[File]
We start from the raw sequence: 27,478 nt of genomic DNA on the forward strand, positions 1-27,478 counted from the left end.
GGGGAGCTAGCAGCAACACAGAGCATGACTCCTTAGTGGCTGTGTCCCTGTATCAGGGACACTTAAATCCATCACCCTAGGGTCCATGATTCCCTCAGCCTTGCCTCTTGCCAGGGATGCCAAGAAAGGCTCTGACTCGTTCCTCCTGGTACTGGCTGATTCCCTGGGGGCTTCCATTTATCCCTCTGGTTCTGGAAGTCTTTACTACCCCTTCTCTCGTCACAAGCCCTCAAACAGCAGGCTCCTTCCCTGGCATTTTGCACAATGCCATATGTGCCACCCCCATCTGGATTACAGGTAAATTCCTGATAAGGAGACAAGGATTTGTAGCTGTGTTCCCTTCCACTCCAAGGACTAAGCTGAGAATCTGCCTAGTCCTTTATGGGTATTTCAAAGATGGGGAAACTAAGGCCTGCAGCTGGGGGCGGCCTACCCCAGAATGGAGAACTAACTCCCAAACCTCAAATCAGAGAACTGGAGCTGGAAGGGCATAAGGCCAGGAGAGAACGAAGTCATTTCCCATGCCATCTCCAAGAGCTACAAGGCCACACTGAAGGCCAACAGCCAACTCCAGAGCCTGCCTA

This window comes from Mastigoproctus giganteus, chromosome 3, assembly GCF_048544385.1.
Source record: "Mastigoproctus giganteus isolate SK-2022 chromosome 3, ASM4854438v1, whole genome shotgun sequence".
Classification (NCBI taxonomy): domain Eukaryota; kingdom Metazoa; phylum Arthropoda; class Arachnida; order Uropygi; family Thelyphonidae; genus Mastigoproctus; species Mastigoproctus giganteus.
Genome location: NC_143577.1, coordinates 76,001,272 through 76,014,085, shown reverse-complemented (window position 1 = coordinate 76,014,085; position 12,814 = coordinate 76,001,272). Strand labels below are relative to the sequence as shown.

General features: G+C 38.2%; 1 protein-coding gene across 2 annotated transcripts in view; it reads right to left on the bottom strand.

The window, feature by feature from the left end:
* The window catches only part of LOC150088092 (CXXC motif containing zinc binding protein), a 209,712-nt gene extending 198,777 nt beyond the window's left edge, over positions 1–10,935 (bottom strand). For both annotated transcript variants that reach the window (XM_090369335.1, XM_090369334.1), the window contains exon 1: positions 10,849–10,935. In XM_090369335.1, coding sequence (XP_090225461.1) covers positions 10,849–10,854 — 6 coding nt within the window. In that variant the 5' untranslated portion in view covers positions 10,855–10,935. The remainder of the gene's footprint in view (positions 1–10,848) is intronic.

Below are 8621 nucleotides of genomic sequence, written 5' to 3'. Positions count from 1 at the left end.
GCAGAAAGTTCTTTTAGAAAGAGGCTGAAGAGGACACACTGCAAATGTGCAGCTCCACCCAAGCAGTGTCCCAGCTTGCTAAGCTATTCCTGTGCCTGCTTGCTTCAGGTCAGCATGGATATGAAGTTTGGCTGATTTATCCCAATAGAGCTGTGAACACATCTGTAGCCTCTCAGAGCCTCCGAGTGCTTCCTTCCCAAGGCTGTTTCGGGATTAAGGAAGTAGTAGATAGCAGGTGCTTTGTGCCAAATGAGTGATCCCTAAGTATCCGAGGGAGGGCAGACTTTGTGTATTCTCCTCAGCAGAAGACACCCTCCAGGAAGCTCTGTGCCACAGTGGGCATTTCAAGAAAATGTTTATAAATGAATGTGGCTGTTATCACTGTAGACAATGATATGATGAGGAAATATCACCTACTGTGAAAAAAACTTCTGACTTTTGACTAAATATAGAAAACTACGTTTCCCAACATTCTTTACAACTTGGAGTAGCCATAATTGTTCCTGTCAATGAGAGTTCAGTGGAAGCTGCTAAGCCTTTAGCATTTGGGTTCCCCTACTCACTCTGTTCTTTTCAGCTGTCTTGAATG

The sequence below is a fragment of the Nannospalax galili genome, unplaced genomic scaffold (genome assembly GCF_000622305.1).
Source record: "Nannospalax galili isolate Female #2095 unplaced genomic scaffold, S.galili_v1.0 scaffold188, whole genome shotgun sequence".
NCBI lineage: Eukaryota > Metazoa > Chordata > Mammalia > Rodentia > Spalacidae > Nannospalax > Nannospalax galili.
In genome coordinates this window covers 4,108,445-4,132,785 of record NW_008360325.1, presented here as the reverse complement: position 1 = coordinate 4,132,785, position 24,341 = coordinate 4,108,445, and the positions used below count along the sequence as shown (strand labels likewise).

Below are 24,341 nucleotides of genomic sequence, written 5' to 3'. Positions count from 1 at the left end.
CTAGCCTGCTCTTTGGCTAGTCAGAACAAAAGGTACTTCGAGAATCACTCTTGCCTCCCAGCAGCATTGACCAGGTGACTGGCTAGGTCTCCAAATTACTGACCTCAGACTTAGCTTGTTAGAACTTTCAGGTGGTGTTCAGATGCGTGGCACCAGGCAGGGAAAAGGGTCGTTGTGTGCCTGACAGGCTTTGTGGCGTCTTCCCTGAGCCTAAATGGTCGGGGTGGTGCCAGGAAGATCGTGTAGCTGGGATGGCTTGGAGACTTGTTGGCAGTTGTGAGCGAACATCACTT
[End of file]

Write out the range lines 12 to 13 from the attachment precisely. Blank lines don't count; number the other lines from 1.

The sequence below is a fragment of the Nannospalax galili genome, unplaced genomic scaffold (genome assembly GCF_000622305.1).
Source record: "Nannospalax galili isolate Female #2095 unplaced genomic scaffold, S.galili_v1.0 scaffold188, whole genome shotgun sequence".